12 Warrants – the details – warrants can only be used on the date they are issued for – the search can involve only areas and items identified in the warrant; – anything not listed in the warrant cannot be seized unless it is illegal a warrant allows police to enter a premise; if access is not granted or the resident is not home, police are allowed to force entry

13 Rules for Searches police must show their warrant to the resident or anyone who answers the door entry can be refused if the warrant is not correct police cannot search people present unless: 1) they arrest the person, or 2) they have reasonable ground to believe that the person possesses illegal substances or weapons police do not need a warrant if an individual gives consent for a search

14 Exceptions to Search Laws under the Controlled Drugs and Substances Act, police may search any non-residential premise if there are reasonable grounds to believe illegal substances or weapons are present anyone found in such a premise may also be searched without police obtaining a warrant if police stop a motor vehicle and have reasonable ground to believe an offense is being or has been committed, they may search the vehicle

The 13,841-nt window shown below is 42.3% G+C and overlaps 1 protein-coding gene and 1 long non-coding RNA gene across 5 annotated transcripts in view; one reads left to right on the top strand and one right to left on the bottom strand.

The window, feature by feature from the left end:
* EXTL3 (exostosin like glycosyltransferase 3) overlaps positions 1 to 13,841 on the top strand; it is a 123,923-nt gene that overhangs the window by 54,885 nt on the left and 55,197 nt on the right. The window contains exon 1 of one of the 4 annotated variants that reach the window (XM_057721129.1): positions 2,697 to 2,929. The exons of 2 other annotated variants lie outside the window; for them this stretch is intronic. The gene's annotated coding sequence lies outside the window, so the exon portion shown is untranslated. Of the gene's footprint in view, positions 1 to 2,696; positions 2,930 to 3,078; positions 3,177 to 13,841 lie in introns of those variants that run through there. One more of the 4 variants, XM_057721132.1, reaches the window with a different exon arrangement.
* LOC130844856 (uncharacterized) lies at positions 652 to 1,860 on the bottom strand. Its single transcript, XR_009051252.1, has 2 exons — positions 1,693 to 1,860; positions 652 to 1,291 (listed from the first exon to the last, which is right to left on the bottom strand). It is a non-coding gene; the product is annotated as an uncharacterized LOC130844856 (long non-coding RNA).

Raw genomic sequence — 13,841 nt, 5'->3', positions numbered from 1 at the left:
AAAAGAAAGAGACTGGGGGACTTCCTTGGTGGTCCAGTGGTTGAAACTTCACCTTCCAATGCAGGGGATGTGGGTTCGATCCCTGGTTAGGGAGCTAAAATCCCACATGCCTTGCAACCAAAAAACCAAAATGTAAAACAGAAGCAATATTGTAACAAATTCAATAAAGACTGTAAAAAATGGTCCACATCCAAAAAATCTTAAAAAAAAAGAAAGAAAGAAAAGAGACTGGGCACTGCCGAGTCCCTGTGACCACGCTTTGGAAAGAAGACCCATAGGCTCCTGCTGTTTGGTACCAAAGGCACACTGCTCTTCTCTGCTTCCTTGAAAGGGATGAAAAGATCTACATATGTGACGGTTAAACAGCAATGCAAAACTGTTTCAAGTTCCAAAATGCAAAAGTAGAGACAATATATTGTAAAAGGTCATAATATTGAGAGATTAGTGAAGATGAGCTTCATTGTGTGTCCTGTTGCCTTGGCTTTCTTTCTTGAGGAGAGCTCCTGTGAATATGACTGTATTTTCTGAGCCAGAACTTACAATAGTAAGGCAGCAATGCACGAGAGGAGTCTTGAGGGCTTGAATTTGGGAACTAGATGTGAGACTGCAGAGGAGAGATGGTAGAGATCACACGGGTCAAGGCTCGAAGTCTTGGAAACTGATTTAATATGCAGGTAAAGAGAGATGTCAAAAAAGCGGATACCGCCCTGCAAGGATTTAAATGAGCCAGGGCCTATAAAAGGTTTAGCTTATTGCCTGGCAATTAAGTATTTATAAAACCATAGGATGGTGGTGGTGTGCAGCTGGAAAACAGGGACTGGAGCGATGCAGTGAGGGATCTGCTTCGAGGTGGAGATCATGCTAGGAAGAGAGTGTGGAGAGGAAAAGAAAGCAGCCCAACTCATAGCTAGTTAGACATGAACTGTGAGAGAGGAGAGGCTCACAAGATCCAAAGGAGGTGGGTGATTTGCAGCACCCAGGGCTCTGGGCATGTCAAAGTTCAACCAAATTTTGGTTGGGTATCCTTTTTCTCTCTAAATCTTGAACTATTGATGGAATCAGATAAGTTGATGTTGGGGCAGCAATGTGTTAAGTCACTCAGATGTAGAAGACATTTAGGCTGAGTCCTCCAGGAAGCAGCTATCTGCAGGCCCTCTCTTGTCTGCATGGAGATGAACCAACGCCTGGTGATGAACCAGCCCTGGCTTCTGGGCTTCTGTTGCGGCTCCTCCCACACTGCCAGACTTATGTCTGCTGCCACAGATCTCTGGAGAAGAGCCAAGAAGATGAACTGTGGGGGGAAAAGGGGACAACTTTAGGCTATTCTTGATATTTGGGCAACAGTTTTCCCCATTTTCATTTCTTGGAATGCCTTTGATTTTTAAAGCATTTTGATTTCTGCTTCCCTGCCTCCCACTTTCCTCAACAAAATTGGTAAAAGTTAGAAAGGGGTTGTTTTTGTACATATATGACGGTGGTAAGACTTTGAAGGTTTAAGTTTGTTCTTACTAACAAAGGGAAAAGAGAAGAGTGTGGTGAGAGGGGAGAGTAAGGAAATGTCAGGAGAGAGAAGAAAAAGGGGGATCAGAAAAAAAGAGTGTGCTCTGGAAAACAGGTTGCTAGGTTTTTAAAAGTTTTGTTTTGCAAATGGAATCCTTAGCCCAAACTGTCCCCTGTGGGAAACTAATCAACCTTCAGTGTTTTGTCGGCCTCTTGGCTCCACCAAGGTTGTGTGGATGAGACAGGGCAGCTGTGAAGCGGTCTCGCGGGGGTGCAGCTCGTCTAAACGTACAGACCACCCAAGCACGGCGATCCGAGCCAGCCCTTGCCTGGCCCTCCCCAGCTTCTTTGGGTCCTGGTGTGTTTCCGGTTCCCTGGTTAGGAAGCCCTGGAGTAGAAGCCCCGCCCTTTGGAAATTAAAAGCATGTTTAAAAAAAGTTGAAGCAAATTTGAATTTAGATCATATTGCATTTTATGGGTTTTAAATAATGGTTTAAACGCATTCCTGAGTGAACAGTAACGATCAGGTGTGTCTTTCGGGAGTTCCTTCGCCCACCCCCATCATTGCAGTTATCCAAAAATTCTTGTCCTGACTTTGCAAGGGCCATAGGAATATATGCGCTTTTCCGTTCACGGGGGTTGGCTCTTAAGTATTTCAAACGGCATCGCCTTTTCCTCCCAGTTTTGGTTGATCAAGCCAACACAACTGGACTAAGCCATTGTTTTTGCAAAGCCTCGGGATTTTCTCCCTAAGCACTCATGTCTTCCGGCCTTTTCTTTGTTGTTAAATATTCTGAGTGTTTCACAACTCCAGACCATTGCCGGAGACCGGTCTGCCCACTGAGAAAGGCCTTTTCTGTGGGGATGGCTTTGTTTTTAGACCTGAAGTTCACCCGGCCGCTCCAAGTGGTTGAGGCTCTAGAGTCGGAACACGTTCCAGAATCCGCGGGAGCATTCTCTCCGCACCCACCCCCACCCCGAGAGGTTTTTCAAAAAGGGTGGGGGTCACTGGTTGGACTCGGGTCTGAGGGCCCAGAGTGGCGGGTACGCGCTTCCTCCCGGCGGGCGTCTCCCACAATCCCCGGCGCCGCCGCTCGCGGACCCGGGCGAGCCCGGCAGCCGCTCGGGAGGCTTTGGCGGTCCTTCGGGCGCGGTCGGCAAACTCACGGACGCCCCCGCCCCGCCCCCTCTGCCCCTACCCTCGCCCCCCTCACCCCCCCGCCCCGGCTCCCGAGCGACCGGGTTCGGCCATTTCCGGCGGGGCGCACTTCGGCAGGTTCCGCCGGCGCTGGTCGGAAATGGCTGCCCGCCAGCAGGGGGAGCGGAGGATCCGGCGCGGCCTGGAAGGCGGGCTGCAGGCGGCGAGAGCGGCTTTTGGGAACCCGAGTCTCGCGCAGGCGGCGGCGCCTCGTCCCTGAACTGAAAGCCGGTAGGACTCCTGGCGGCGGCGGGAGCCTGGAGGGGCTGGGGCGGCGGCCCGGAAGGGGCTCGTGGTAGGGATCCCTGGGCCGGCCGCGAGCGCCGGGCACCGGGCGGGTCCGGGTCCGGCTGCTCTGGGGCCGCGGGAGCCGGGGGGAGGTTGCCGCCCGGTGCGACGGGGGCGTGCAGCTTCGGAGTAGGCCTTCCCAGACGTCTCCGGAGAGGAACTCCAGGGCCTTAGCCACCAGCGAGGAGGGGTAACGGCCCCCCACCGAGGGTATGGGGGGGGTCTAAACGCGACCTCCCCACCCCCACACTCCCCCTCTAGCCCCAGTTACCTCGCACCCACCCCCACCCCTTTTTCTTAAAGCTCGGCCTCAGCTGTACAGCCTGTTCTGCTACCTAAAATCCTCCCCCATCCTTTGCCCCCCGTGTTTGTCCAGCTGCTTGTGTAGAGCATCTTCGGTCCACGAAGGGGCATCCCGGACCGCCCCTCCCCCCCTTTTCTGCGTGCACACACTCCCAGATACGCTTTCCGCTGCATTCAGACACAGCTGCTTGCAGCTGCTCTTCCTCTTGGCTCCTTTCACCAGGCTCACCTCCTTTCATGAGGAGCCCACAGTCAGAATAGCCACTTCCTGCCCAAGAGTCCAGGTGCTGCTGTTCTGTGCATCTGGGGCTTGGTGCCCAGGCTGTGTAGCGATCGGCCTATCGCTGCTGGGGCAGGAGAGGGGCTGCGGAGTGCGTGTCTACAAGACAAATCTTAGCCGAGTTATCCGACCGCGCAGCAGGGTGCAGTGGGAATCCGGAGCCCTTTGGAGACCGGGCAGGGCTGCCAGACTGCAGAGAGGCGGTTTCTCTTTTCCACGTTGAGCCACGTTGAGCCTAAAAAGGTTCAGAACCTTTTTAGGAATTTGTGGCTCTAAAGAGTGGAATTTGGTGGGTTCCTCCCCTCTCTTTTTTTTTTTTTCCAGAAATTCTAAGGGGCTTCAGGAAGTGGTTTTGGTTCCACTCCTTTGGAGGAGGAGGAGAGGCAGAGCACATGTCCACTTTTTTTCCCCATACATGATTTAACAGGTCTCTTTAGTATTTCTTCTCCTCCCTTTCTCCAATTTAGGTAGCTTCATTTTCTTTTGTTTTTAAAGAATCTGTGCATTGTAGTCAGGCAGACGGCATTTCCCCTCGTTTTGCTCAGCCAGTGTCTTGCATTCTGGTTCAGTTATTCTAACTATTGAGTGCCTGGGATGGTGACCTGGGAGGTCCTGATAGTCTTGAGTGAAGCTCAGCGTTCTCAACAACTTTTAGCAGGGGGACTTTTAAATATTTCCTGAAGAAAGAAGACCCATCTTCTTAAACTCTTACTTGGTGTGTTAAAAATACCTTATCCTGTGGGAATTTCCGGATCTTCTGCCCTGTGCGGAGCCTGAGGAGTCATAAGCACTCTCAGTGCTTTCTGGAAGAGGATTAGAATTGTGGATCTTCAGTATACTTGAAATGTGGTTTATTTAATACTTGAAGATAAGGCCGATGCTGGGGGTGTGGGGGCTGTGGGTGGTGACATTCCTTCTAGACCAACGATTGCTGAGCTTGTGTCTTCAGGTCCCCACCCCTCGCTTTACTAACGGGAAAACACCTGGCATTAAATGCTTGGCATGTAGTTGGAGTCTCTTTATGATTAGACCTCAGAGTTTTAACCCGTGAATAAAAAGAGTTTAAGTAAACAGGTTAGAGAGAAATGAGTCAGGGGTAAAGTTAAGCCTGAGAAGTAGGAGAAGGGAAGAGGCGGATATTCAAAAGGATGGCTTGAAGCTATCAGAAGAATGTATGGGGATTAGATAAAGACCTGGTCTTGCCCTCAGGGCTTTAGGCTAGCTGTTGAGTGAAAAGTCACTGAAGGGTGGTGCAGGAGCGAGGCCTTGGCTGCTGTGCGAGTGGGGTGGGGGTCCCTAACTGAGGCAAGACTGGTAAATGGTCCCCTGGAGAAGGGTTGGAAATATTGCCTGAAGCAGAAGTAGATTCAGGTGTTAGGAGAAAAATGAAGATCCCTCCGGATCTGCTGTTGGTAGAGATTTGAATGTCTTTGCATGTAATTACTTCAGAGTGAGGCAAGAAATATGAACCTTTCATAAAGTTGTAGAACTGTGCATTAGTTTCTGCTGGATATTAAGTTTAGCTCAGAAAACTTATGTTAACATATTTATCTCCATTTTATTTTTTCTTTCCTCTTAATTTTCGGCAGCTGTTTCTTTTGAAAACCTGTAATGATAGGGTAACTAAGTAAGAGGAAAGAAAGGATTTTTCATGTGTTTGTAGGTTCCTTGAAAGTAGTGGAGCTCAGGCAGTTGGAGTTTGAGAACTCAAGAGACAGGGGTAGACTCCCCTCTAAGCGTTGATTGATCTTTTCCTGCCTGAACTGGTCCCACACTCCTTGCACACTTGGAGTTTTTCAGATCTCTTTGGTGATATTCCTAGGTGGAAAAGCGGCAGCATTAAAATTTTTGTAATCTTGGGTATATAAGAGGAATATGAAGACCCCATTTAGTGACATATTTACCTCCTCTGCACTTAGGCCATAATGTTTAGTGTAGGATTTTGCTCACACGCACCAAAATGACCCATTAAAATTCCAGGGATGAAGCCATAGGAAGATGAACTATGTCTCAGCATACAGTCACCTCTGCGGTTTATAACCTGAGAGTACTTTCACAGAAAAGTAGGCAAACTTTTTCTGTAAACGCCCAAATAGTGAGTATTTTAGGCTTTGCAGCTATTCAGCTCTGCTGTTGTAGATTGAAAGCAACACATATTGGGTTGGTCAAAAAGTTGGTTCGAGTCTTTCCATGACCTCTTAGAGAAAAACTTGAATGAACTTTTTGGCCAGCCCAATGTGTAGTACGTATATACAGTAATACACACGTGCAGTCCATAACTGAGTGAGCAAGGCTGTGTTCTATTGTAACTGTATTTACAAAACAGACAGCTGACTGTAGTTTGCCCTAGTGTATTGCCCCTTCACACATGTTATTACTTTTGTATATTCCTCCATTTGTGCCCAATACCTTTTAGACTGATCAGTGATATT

15 Release Procedures once charges have been laid against the accused, they can often be released until their trial They can be released through two processes: 1.Judicial Release 2.Bail Hearing

16 Judicial Release the process where the officer in charge at a police station can release people charged with summary conviction, hybrid, or minor indictable offenses the accused must sign an Undertaking (list of conditions to follow) and attend their trial if the accused is likely to commit another offense or to not appear in court, they can be held for a bail hearing